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Generally, the play of the young Dornish hostages is restrained to their own tower, and to the yards thereabout. Generally.
But tonight the denizens of the Guest Tower may have cause to complain—except, they wouldn’t, for the play is quiet, silent. Footsteps are light; conversations are whispered; and a handful of lithe forms dart in and out about the plants and benches and around the spire in the garden’s center whence fly the banners of those in residence—and above them all, the Targaryen dragon.
And one form, somewhat taller and lankier than the rest, sits in the middle with his back against that flagpole, one knee drawn up to his chest, the other leg stretched out before him. He seems to arbitrate as the others sneak from their various hiding places to tap the pole and run away again
Carmella had thought to spend a quiet evening atop the guest tower as it proves a perfect spot for star-gazing, not to mention a beautiful view of the keep, city and the lands beyond, even if they are blanketed in darkness at the moment. As is customary her guards linger near the door or take up residence on the internal hallway, leaving Carmella with some time for herself.
However, that does not seem to be the case this evening, as she finds the garden busy with activity, even if it is quiet. She smiles at the sight of the children at play and takes a few steps to approach them and then, upon spotting the lanky figure seated by the flagpole, she pauses.
“Good evening, Serion,” she greets quietly, her voice just a little on the timid side. Or is that nervousness?
The loudest of sounds from the group so far, and this is barely more than a whisper—but in comparison, it may well be a battle cry as Serion starts.
It is surprise—and it pauses the game, leaving the youngsters in their hiding places.
And the warmth in his tone seems to pause there as he struggles to find further words.
Someone—a girl’s voice—titters from a bed of jasmine.
Now *that* was unexpected. Carmella’s frozen like a hare being traced by a wolf, not moving an inch, save for her eyes that dart back and forth, from Serion to the sound in the jasmine.
“Good ...eve,” she repeats slowly, finally drawing in breath to speak. Considering their last real encounter (the meeting with the Prince aside), she is a mite wary at his sudden warmth. But she keeps her own tone polite, even a little warm as well. No use charging in on a sour note, not until one knows what is going on.
“I did not expect the garden to be so popular,” she goes on to say, taking a step or two closer. “But it sounds as if the children are enjoying themselves.” She looks back to Serion. “And you?”
Serion unfolds himself from the base of the flagpole, drawing himself first to one knee, then to his feet. It is a slow process, however—as though he has been sitting there some time, and the blood must flow again through stiffened muscle.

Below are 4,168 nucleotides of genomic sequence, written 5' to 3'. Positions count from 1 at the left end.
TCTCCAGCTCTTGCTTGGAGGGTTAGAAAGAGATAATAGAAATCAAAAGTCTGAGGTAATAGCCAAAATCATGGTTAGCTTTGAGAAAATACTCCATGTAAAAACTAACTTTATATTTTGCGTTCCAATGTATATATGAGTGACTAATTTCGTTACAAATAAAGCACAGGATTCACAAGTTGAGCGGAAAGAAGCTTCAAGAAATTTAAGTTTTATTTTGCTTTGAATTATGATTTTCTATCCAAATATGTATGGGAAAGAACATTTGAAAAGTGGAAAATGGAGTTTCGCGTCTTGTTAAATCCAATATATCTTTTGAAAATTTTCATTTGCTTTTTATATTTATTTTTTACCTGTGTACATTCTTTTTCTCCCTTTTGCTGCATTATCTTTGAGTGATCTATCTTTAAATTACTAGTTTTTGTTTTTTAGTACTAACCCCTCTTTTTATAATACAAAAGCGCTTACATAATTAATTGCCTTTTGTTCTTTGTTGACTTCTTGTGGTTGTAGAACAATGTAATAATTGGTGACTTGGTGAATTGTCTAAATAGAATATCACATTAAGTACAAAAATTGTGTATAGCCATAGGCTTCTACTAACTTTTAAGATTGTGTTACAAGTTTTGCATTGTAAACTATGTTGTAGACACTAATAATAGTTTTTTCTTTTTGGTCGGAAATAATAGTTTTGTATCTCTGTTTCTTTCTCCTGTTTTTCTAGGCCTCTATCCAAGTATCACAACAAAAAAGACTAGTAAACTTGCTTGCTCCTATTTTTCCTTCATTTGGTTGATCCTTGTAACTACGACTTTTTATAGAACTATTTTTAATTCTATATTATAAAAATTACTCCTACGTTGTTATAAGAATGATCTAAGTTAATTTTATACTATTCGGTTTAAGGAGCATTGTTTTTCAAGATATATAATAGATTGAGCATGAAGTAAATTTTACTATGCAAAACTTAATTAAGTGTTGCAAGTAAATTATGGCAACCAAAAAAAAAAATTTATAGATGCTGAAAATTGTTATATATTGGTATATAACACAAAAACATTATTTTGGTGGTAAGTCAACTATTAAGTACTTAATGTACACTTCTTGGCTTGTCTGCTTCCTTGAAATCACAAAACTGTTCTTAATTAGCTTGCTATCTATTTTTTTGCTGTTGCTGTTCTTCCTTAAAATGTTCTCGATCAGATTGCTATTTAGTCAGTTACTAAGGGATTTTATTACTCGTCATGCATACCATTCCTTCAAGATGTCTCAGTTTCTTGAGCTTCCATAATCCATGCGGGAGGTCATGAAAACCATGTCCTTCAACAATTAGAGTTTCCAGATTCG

“I’m—I’m well,” he replies with barest hesitancy, and that perhaps explained by a cough in the jasmine’s direction. “We—there were people in the orchard,” he says suddenly—as though by way of explanation. And earnestly, as well.
“So we adjourned here. Do we interrupt? Perhaps it’s late. I should send them to bed and leave you…”
That earns a quiet chorus of “No!” from at least five distinct hiding places in the garden.
Carmella shakes her head, only realizing too late that it was a fruitless gesture. “No, please, it makes me happy to see the younger children having some fun.” Indeed, the chorus from the bushes and other hiding places draws laughter from the Dondarrion girl and she holds her hands up in mock-surrender.
“Even if I wished it, it seems I am outnumbered. Please continue at your play as ... people in the orchard.” There’s hesitation at that last part, it obviously doesn’t mean anything to her.
She glances to the sky where thousands of stars twinkle back at her and then she looks to Serion, her voice approaching apologetic. “We won’t even discuss dragons,” she says, “Celestial, dead, or otherwise.”
“People in the orchard?”
Serion seems equally uncertain as to the term—at least, for a moment. He laughs then.
“Oh no, oh no, m’lady—there were people milling about the orchard, else we’d have kept our play there. It’s a better place for it, truly—more places to hide. But this garden serves well enough, I think.”
“It does!” calls a boy’s voice from behind a potted bush.
Serion shrugs his agreement. “But you are welcome to join us—so long,” he adds more solemnly—but is it a mock solemnity? So hard to tell, with solemn Serion, “As there are no dragons, yes.”
Carmella can’t help it, she joins in with the laughter, though a moment or two after her mistake is explained to her. Then she laughs a pure, amused laugh that comes without any kind of reserve. “Well yes, I imagine that might make play difficult,” she says as the laughter begins to subside. The last deep breath she expels even has a touch of a giggle on it.
Pulling her cloak off from her shoulder she drapes it across a bench and then looks around, seeing more bushes than children. “So, what exactly are we playing,” she asks, for that much hasn’t really been answered yet. “And,” she says with matched solemnity, “No winged beasts of any sort.”
The Uller youth licks his lips cautiously as shades his eyes with a hand, as though to better see the children this way.
Or as though to see them at all.
“It’s not unlike your Come-Into-My-Castle, but more of a Stay-Out-Of-My-Castle. This—” he pats the pole, and the dragon—tonight’s forbidden beast—banner waves somewhat fiercer in the chill breeze, “Is to be defended. The…attackers…”
“Tyrells!” calls one young voice; “Lannisters!” another, and a third lisps, “Baratheonth!”
Serion’s smile takes a wry twist. “The attackers,” he reiterates, “Must tag the pole before the defender can say, ‘Enemy at my gate.’, and if he does, the castle is his, and he becomes defender.”
Carmella crosses her arms with a playful smirk on her face. “Tyrells, Lannisters, and Baratheons,” she says, quite amused. “It seems you all have made it quite a task for poor Serion here.” It’s all a joke, truly. “But I am going to guess that he’s kept a few of you out,” she says, eyeing the shrubbery.
She uncrosses her arms and looks back to Serion, still grinning. “So, good lord of Uller, shall I take on a house and attempt to sneak past your defenses, or do you require my assistance at the gate?”
“I’ve a horde of fearsome foes,” Serion replies mock-mournfully, drawing a giggle from behind the jasmine; but a youth’s voice belies that. “Stop talking, Serion.” he demands. “Let’s play! You can’t have the keep to yourself all night!”